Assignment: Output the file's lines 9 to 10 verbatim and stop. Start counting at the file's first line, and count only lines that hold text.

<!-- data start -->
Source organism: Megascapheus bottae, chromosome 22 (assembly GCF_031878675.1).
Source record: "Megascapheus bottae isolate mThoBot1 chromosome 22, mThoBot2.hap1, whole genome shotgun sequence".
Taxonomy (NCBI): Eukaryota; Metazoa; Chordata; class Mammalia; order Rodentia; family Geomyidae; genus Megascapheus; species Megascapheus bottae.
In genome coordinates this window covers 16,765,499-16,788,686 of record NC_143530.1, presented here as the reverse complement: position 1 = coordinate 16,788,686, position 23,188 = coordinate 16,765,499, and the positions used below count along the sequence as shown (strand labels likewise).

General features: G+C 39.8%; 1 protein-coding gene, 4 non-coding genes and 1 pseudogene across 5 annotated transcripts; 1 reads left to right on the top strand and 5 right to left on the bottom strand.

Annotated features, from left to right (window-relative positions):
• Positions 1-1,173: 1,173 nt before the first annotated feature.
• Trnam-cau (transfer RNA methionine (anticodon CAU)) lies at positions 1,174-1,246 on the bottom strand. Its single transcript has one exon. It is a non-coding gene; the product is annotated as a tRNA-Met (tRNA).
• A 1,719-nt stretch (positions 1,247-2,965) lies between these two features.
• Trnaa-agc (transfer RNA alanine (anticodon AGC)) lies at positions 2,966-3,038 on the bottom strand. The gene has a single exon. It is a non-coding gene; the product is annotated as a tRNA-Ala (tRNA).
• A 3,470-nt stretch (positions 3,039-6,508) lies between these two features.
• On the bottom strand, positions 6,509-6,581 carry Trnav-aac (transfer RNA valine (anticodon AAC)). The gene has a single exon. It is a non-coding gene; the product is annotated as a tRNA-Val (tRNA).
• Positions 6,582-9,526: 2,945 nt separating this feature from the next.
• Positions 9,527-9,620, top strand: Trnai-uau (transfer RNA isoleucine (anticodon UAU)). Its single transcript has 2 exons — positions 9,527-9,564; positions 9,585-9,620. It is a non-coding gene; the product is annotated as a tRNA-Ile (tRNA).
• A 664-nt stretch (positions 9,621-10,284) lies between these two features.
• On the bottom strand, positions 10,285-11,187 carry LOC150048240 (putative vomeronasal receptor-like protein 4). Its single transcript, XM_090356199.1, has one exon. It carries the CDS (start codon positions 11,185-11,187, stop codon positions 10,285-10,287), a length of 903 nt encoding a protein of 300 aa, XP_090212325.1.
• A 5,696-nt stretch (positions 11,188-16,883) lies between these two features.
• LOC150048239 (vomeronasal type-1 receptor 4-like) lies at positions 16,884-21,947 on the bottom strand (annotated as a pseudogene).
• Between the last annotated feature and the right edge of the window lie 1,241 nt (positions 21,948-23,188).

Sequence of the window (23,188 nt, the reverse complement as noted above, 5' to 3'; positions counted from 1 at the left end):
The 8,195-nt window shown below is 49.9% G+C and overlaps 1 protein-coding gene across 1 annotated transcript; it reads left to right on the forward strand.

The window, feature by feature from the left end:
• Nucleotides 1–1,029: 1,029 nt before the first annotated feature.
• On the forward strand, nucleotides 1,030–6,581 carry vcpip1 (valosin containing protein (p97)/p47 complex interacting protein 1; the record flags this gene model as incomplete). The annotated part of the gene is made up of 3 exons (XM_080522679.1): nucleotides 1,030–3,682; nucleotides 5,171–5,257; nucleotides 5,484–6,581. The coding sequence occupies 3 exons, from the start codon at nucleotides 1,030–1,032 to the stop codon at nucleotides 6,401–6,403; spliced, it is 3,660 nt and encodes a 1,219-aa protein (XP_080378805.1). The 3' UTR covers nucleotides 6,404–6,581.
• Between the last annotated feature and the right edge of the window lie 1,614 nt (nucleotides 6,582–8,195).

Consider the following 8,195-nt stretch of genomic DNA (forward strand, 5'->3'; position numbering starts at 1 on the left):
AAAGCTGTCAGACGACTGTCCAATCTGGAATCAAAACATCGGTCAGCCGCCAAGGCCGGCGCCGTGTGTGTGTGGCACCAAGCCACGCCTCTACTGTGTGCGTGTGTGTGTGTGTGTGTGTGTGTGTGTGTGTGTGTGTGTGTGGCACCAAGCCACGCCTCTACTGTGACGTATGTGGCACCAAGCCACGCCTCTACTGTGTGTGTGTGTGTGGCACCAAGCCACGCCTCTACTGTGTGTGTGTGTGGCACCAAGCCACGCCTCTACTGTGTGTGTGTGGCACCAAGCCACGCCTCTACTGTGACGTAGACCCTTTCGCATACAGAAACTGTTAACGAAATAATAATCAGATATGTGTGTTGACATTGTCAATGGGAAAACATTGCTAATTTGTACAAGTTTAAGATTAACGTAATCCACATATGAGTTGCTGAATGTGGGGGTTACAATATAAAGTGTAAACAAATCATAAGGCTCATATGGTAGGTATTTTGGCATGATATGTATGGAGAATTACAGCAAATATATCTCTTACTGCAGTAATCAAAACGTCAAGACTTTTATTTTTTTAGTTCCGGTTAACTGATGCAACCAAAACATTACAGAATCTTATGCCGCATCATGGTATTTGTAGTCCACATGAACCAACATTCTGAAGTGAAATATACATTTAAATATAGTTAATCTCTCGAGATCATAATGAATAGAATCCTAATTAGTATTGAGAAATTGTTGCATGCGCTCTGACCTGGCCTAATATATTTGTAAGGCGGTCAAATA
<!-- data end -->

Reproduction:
• A 1,719-nt stretch (positions 1,247-2,965) lies between these two features.
• Trnaa-agc (transfer RNA alanine (anticodon AGC)) lies at positions 2,966-3,038 on the bottom strand. The gene has a single exon. It is a non-coding gene; the product is annotated as a tRNA-Ala (tRNA).